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Entries in Caravaggio (6)


Did You Know?

Caravaggio did things his own way, which was a little more unorthodox (and violent) than most. He lived by his own complicated and severe honor code, in which missteps were met with oddly specific physical punishments. For example, a Roman waiter questioning the painter's meal got a plate smashed in his mouth. Caravaggio also night-stalked a young painter who had insulted him behind his back and attacked him with a sword. And…there’s more…much more.


Bodies and Shadows: Caravaggio and His Legacy

Saint Francis of Assisi in Ecstasy - Michelangelo Merisi da Caravaggio - 1595 - Oil on canvas - 36 3/8 x 50 1/4 in. (92.4 x 127.6 cm); Frame: 48 x 62 1/2 x 4 1/4 in. - Wadsworth Atheneum Museum of Art, Hartford, Connecticut, The Ella Gallup Sumner and Mary Catlin Sumner Collection Fund. - Image: © Wadsworth Atheneum Museum of Art“The stories of Caravaggio's life are legend, more myth than history, describing traits of personality, including passion and brutality, that came to describe the unique qualities of his work.”

An exhibition currently on view at LACMA (Los Angeles County Museum of Art) is made up of 56 works in all, including a record eight works by Caravaggio himself. Michelangelo Merisi da Caravaggio (1571–1610) was one of the most famed artists of his day.

A proto-Baroque painter, Caravaggio developed the revolutionary technique of tenebrism, or dramatic, selective illumination of form out of deep shadow, which became a hallmark of Baroque painting. Scorning the traditional idealized interpretation of religious subjects, he took his models from the streets and painted them realistically.

This exhibit will run through February 10, 2013. I suggest that you make a day of it at LACMA--and visit the Stanley Kubrick exhibit while you’re there!


Caravaggio Paintings Discovered? If This Is True--What a Find!

Caravaggio, St Catherine of Alexandria, c. 1598, Oil on canvas, 173 x 133 cm, Museo Thyssen-Bornemisza, Madrid (click photo for larger image)A brief article in “The Telegraph” has announced that “Italian art historians 'find 100 Caravaggio paintings'.” If true, this is an amazing find! Caravaggio was an Italian proto-Baroque painter (not Renaissance, as stated in the article) who developed a technique known as “tenebrism” from the Italian word tenebroso (meaning dark, gloomy and/or somber). Tenebrism refers to the illumination of specific areas in a painting, that emerge from the darkness into the light. It’s a technique that heavily influenced the artists of the Baroque era. The discovery is said to be works from Caravaggio’s earlier works. “The historians apparently managed to keep their research a secret for two years, but on Friday [July 6, 2012) their findings will be published in a lavish, two-volume, 600-page e-book in four languages.” I’d like to believe this is real. You just can’t get too much of Caravaggio!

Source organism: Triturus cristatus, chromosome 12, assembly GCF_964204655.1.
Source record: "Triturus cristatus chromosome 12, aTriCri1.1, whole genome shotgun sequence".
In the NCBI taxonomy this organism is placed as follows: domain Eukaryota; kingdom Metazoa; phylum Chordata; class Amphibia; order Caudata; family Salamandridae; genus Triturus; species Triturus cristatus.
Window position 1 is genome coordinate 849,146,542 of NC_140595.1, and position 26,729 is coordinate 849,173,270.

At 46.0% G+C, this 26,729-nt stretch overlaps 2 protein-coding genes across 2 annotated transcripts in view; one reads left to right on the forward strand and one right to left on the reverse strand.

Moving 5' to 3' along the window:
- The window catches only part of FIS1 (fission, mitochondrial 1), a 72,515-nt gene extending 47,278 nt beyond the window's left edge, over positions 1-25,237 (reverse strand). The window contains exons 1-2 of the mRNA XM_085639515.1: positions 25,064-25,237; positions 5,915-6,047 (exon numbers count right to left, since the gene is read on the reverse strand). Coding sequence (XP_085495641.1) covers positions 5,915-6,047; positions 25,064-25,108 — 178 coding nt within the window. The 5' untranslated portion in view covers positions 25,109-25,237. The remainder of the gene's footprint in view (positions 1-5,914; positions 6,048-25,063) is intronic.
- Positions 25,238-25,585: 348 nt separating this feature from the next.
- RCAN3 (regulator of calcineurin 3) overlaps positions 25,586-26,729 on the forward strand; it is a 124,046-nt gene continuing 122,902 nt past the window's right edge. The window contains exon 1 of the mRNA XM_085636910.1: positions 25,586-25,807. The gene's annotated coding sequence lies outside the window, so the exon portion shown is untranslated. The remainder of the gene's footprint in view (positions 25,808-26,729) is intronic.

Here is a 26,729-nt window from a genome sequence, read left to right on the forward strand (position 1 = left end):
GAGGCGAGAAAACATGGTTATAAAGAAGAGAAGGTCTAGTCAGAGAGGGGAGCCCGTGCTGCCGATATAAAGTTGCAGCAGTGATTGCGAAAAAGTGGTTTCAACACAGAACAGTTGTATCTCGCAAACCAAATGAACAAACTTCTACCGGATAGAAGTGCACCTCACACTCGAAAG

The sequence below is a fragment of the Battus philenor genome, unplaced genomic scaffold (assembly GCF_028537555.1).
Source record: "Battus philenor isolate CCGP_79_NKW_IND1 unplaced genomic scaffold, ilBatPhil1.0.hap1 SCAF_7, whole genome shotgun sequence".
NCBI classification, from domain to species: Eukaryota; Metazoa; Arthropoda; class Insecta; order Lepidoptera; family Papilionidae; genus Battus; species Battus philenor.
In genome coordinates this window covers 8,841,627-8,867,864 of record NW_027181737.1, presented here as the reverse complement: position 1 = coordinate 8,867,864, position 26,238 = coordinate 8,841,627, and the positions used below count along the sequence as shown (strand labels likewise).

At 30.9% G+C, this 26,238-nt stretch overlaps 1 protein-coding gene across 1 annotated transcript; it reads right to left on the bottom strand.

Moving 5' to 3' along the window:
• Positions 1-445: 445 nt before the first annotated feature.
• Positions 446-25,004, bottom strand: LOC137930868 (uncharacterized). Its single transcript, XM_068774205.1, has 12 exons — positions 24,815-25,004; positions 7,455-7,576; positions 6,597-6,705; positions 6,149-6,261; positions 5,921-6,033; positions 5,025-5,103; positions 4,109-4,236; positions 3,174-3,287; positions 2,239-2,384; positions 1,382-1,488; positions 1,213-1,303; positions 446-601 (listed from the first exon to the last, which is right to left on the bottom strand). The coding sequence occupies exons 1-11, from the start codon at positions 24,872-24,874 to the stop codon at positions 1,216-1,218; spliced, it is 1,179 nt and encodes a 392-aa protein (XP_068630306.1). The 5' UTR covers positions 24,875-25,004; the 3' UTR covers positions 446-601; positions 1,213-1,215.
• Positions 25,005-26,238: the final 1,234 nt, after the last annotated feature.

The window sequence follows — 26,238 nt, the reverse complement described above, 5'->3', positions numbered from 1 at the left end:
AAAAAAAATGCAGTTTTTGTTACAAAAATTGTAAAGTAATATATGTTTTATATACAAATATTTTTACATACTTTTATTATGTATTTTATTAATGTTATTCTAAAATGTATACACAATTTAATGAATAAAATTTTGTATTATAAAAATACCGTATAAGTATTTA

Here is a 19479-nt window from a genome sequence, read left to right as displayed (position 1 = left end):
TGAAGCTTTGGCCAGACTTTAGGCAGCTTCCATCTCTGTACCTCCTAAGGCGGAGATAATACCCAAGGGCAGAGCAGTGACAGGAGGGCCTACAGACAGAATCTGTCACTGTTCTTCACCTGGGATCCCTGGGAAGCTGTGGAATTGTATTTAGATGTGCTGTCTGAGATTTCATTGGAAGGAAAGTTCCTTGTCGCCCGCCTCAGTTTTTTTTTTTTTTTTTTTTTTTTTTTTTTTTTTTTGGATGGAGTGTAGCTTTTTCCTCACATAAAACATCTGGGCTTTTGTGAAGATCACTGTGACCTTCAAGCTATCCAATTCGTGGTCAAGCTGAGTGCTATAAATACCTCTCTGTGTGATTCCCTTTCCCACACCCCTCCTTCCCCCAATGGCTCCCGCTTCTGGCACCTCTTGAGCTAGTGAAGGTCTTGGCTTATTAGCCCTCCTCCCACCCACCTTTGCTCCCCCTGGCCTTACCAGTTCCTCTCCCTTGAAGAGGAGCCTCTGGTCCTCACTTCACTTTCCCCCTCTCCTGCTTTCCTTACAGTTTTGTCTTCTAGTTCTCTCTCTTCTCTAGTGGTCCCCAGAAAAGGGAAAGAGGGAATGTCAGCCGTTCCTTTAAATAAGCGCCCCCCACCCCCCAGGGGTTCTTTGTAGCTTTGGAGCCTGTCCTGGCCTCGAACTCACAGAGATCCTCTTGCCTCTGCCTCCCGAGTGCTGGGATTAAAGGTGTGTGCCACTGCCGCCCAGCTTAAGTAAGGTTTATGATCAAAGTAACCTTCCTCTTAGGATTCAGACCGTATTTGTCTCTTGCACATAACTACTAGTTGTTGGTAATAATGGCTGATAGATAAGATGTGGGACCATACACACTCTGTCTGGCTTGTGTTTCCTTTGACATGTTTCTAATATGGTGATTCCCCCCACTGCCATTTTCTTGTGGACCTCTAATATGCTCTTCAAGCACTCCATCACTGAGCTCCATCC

The Mystery of Caravaggio’s Death Resolved--FINALLY!

The Conversion of St. Paul, oil on canvas by Caravaggio, 1601; in Santa Maria del Popolo, Rome (click photo for larger image)The Italian painter Caravaggio (byname of Michelangelo Merisi , 1571- c. 1610) whose revolutionary technique of “tenebrism” (dramatic, selective illumination of form out of deep shadow) became a hallmark of Baroque painting. Caravaggio was never a traditionalist--either in his life or his work. He was the first artist to scorn the idealized interpretation of religious subjects that were typical of his day, Instead, he worked with models from the streets and painted them realistically. Saints had dirty clothes and dirty feet--and colors attempted to reveal what life had truly looked like during the time of his subjects. His works caused a sensation--as did his life. And the details of his death have always remained something of a mystery. we know how this great artist met his end. Check out the following article to find out....


I KNEW IT! Vatican Reverses Itself, "The Martyrdom of St. Lawrence" Not a Caravaggio


VATICAN CITY (AP).-The Vatican's top art historian on Monday shot down a report in its own newspaper that suggested a recently discovered painting was a Caravaggio.

The head of the Vatican Museums, Antonio Paolucci, wrote in the Vatican newspaper L'Osservatore Romano that the work was most likely a copy of an original by a Caravaggio-influence artist.

It was L'Osservatore itself that set the art world aflutter last week with a front-page article headlined "A New Caravaggio," detailing the artistry behind the "Martyrdom of St. Lawrence," which had been discovered in the sacristy of a Jesuit church in Rome.

Read the rest of the story...